Georgie Couldn’t Go Through the Door
“What is going to happen to me?”
That grey spring day, touring the camp, General George Patton strode forward–as always, forward– towards the door of the lab where Nazi doctors tortured to death children in bizarre experiments: Poles, Russians, Serbs, Jews, children of German political prisoners. He reached the door, put his hand on the doorknob but stood frozen.
Patton had seen mangled little casualties of war, smelled their death stench before, but this was different. Suddenly he was rushing down a waterfall of disgust, splashing into a nausea whirlpool. The question he knew the children asked became his, the savage fact that no one had to train the doctors to do unspeakable acts. It was already inside them, like it was already inside the Japanese doing the same atrocities to Chinese children in Manchuria, like it was already inside the British fiends dropping experimental firebombs on the tens of thousands of civilians huddled in Dresden, just like the American black magic warlocks hidden in the New Mexico mountains were this minute casting spells to create some kind of push-button doomsday.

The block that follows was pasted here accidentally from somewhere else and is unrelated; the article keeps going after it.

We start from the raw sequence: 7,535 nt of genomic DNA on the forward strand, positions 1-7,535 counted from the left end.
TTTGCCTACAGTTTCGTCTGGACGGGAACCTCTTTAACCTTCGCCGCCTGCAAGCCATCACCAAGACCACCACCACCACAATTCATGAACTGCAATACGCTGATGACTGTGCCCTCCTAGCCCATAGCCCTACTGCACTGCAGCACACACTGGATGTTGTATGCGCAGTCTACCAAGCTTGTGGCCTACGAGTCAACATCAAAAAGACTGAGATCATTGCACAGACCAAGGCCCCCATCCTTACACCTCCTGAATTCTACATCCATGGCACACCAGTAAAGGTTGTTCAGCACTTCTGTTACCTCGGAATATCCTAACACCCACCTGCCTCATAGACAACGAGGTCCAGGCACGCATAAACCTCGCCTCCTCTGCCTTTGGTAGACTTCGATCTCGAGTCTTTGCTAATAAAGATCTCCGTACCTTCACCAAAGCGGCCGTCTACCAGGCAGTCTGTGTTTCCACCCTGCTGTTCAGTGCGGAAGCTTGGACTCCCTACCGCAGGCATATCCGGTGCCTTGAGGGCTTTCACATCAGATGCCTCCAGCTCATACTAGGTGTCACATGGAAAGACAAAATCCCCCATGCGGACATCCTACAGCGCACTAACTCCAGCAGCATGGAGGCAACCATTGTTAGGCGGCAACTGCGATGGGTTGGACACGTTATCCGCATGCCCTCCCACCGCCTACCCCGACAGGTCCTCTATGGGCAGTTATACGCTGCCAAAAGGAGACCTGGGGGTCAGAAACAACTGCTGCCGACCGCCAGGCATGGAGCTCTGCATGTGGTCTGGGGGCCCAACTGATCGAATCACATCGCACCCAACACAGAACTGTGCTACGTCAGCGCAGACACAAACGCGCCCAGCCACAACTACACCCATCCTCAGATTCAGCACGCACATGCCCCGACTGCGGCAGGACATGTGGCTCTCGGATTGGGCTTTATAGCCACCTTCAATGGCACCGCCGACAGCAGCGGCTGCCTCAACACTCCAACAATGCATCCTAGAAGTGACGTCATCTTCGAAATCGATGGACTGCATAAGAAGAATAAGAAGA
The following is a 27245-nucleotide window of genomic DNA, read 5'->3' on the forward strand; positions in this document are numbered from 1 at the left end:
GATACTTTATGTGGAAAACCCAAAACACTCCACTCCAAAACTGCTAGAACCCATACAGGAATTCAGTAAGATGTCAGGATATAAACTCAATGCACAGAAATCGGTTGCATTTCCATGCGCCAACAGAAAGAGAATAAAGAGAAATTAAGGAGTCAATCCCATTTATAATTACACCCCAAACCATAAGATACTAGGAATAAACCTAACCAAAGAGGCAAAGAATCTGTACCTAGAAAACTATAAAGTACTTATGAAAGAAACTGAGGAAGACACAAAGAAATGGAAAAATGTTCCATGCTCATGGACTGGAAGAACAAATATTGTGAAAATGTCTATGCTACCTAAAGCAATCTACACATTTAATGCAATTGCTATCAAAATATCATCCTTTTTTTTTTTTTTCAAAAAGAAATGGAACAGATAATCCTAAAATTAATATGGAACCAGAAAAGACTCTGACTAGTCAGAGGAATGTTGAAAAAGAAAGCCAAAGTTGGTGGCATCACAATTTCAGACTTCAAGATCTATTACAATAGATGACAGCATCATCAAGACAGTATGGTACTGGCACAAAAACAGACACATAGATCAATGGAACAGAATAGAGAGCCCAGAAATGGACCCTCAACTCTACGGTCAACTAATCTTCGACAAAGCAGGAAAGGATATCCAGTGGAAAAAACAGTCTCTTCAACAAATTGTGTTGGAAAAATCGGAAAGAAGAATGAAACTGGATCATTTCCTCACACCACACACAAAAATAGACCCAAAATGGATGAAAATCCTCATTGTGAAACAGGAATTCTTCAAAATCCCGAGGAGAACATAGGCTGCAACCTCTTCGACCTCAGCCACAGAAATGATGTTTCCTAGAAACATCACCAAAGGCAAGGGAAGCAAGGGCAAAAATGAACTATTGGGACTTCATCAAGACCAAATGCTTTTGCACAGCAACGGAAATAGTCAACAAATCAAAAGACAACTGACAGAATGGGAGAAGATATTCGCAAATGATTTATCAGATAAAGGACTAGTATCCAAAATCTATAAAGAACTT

Long ago he fought down with fanatical tenacity his fear of death in combat as he fought down his learning disability as a boy, but his sickness at facing this uniquely concentrated cruelty he could not overcome. So many times reading history Patton emphatically believed he had lived many ancient soldiers’ lives so strong his empathy. Now he became the child led to this torture chamber, and he could not open the door.
“Send in the son-of-a-bitching krauts from the town to clean it up,” he said to his aide after he turned and walked away. “Make that bastard-Burgomaster and his wife go in first,” he added. Patton ordered so it was done.
The Burgomaster and his wife committed suicide soon after.